When a prison guard came by and told María Teresa that she had to go back inside, she stood and wrapped the girl in a hug. Ana whispered into her hair, “Good luck.”
After Flor’s trial, we emerged from the courthouse and saw more than twenty people advancing up a dirt road: kids, old people, teenagers carrying babies. This was Flor’s extended family, her three daughters and two sons, her mother, nephews, siblings, and a grandson who had been born the previous month. They had been waiting outside for hours. Daniela called out, “Acquitted!” and the first person to reach Flor and embrace her was Reyna. Flor’s face, which had remained frozen, finally cracked, and she cried into Reyna’s shoulder.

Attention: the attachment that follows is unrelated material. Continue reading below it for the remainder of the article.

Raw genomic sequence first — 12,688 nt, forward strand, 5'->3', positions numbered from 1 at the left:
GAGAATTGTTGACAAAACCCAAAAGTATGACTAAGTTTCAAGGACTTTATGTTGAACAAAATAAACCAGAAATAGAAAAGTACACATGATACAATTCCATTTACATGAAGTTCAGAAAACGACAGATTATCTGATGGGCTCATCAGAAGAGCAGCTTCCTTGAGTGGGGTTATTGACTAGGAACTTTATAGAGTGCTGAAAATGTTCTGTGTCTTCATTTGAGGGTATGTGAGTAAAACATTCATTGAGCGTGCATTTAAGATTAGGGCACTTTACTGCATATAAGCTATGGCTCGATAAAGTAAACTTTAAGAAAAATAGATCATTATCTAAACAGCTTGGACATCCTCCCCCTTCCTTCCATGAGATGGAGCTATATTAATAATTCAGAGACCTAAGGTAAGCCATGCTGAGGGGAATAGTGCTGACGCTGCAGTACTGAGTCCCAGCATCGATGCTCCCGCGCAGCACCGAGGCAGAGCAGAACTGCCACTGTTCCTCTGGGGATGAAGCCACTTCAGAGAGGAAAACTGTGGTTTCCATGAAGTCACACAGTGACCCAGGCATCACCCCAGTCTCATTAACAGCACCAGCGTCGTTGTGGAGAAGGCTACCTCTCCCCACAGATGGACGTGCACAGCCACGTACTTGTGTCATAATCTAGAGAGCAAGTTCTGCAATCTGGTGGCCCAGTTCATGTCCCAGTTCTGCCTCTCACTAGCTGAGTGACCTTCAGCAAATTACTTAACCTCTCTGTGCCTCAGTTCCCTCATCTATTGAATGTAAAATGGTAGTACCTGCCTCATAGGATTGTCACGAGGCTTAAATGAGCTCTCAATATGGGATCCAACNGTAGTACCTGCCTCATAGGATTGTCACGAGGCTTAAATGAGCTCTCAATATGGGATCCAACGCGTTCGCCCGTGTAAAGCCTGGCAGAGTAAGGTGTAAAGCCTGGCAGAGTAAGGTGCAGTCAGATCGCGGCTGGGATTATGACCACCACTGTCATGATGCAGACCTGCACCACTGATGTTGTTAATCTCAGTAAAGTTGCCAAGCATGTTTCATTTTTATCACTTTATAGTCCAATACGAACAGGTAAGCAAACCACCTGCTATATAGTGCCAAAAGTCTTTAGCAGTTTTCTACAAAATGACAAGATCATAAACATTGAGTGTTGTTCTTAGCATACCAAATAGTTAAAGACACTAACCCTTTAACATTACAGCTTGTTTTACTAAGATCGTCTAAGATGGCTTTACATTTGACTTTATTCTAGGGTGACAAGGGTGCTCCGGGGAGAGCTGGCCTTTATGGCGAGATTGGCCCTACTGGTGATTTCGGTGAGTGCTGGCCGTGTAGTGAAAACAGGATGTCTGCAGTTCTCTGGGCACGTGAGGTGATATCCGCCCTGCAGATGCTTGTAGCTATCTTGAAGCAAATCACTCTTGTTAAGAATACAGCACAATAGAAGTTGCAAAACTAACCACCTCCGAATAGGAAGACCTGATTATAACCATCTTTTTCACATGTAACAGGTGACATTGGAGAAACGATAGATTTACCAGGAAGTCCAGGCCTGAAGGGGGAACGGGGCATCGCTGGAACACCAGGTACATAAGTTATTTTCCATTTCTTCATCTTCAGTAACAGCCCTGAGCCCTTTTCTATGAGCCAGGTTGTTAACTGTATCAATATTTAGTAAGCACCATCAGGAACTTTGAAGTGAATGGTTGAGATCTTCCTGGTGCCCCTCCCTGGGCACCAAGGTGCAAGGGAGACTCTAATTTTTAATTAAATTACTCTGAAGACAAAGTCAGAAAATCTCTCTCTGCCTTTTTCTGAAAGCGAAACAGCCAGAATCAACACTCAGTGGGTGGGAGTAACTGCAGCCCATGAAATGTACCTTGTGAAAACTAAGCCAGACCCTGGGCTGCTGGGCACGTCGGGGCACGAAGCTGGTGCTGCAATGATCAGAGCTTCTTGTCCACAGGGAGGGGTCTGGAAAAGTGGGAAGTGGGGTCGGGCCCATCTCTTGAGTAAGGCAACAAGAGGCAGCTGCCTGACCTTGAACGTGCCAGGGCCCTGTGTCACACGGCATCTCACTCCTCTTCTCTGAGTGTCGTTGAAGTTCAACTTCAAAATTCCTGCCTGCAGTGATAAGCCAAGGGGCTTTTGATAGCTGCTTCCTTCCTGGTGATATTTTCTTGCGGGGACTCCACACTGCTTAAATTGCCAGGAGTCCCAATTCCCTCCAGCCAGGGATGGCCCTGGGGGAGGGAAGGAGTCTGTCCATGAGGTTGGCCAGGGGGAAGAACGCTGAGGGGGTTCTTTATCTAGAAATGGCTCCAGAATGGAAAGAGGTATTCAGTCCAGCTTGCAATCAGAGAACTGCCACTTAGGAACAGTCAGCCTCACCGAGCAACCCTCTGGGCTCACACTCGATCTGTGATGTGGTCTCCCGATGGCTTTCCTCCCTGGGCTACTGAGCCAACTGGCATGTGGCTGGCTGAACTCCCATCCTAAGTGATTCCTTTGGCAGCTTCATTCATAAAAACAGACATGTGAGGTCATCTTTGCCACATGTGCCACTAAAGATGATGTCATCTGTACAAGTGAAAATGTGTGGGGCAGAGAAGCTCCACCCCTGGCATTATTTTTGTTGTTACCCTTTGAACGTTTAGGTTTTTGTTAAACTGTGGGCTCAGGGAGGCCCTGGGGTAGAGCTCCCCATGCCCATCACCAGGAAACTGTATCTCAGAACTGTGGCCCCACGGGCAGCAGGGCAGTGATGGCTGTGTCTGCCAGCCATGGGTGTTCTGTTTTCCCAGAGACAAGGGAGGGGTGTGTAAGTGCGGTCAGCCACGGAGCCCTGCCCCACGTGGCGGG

Someone had rented a beat-up blue pickup to take the whole group to Sonsonate for the day, and now they retreated down the road toward the truck. Flor said a quick goodbye to the lawyers. Then she and the others hauled in, all of them standing on the flatbed. It was a forty-five-minute ride home, and they stopped in town along the way. “We couldn’t have a party because of the economics of it,” Reyna said. “So we got together in church and raised a prayer.”